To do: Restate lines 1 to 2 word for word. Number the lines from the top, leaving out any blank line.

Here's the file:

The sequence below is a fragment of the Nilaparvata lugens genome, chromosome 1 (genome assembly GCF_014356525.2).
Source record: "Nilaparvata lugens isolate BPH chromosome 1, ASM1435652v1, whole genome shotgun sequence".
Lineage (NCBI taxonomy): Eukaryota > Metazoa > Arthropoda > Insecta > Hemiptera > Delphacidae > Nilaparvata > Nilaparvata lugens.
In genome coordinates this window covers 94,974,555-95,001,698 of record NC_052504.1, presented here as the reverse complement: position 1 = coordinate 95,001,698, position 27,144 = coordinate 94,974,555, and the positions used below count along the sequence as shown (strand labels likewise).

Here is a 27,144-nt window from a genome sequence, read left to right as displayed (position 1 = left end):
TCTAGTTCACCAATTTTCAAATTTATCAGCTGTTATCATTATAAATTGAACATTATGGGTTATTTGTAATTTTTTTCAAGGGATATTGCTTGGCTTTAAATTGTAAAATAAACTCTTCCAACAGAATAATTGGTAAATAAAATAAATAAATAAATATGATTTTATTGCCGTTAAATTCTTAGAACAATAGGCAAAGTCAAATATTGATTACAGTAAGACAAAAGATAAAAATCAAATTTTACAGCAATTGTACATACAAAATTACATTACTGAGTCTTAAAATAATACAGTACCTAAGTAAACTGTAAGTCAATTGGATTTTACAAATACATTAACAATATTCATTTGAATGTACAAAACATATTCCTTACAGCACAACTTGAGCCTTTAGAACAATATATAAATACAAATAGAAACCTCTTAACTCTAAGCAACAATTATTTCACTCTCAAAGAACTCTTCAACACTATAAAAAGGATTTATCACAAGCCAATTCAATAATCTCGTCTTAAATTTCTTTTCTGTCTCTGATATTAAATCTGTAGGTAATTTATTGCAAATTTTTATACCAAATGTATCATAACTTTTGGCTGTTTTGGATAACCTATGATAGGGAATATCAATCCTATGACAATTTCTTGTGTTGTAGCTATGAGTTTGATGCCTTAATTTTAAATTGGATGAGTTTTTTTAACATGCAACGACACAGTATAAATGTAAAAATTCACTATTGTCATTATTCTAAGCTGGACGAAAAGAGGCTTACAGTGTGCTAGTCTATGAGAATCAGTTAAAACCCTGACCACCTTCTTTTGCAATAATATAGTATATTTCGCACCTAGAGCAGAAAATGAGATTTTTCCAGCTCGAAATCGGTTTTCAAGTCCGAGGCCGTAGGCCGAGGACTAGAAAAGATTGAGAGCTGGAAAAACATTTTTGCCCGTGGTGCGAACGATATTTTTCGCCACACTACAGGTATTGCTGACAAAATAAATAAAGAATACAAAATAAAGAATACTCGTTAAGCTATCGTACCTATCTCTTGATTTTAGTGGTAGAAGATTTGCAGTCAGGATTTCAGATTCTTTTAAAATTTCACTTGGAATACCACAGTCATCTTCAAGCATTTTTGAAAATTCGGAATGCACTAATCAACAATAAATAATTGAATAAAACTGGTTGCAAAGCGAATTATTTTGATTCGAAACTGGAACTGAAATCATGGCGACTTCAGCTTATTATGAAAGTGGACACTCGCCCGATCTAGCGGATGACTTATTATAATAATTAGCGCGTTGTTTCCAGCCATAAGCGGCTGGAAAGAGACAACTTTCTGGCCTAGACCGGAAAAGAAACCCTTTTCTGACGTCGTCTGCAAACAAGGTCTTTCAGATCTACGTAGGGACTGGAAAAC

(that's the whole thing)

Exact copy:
The sequence below is a fragment of the Nilaparvata lugens genome, chromosome 1 (genome assembly GCF_014356525.2).
Source record: "Nilaparvata lugens isolate BPH chromosome 1, ASM1435652v1, whole genome shotgun sequence".